CEO SUMMARY: If the draft lab rates that CMS published Sept. 22 for the Clinical Laboratory Fee Schedule for 2018 go into effect Jan. 1 as proposed, then clinical labs will see a cut of 28% in what they get paid for the top 20 most common tests, according to a recent analysis. The rates that CMS proposed were set under the PAMA law’s requirements that CMS collect data on what private health insurers pay labs for clinical laboratory tests and an analysis by Xifin shows that the market-price data collection effort was deeply flawed.
EARLIER THIS YEAR, EXPERTS PREDICTED that what the federal Centers for Medicare and Medicaid Services would pay clinical labs beginning Jan. 1 would be about 24% lower for the top 20 most common tests compared with what CMS is paying for those tests this year. That prediction was wrong. What CMS will pay will be about 28% less than what CMS is paying this year, according to an analysis from XIFIN Inc., a healthcare IT company serving clinical labs.
Xifin reviewed the draft laboratory rates that CMS published Sept. 22 for the 2018 Clinical Laboratory Fee Schedule, which will go into effect Jan. 1. The rates that CMS proposed were set under the requirements in the Protecting Access to Medicare Act (PAMA) of 2014.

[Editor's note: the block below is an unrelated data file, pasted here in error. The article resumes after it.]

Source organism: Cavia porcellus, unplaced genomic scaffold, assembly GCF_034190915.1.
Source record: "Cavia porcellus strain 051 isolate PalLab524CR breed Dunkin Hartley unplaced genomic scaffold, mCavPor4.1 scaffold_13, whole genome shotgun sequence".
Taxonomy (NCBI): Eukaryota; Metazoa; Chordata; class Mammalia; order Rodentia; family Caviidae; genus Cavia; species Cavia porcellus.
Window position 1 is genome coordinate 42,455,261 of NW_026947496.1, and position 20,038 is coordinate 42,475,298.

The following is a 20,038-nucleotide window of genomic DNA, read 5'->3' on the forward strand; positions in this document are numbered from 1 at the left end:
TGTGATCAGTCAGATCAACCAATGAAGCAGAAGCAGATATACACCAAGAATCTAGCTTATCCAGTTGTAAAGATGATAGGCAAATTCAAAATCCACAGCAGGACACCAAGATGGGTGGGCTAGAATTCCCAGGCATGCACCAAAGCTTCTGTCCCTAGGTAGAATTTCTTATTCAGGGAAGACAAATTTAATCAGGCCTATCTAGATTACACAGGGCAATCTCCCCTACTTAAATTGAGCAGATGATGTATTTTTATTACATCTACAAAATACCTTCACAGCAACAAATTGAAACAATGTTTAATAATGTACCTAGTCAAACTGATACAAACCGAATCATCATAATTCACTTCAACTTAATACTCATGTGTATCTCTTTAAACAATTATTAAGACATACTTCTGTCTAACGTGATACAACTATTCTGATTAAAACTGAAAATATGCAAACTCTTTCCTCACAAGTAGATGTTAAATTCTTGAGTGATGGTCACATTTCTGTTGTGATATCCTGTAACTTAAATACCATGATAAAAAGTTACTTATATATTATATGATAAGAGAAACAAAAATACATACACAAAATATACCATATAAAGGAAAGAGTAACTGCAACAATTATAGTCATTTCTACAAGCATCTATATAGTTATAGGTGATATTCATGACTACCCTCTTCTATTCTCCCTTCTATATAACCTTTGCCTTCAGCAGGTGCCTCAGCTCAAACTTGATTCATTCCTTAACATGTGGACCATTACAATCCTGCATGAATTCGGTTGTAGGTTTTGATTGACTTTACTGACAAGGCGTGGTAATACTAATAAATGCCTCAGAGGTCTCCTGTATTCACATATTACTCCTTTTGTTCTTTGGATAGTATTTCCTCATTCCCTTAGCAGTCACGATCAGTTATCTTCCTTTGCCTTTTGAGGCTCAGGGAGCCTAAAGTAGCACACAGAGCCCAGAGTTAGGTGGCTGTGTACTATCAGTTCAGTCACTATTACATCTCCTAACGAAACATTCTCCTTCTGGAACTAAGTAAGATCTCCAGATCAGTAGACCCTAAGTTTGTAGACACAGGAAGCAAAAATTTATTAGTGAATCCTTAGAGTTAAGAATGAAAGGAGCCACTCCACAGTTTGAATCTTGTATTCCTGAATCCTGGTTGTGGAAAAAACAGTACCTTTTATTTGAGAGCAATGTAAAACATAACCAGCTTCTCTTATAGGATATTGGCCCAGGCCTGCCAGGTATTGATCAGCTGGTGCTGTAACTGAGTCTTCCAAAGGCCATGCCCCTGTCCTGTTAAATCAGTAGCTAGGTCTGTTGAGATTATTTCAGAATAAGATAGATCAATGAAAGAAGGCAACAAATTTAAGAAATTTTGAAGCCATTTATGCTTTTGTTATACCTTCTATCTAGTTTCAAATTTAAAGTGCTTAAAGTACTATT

The law required CMS to collect data on what health insurers pay labs for clinical laboratory tests. That market-price data collection effort was deeply flawed, said Xifin CEO Lâle White. As a result of the flaws in the collection effort, CMS is proposing much lower than expected payment rates beginning next year. Labs can comment on the proposal until Oct. 23.
The methodology CMS used to propose these rates was a deliberate manipulation, according to White and other experts who have reviewed the methods CMS used and the proposed rates for 2018.
CMS Happy With Outcome
“What CMS did to come up with these low rates is manipulative,” she said. “CMS officials skewed the results toward the national labs because they wanted to get the pricing of the big labs. And that’s exactly what they got. They’re very happy with the outcome—which is three times what they projected the cuts would be. That should have been a red flag to them that the data was very flawed.
“We expected to see declines in the rates for the most common tests because—quite frankly—the government manipulated the data set to produce these results,” White charged. “And from that manipulation, they got what they wanted, which is that data from the big labs drove the pricing.
“That leaves the rural and community labs, as well as community hospital labs, in the worst shape because those labs don’t have a mix of esoteric tests,” White explained. “Those labs run the most commonly-ordered tests—the high volume tests. Thus, they will get the full brunt of the Medicare lab test fee cuts.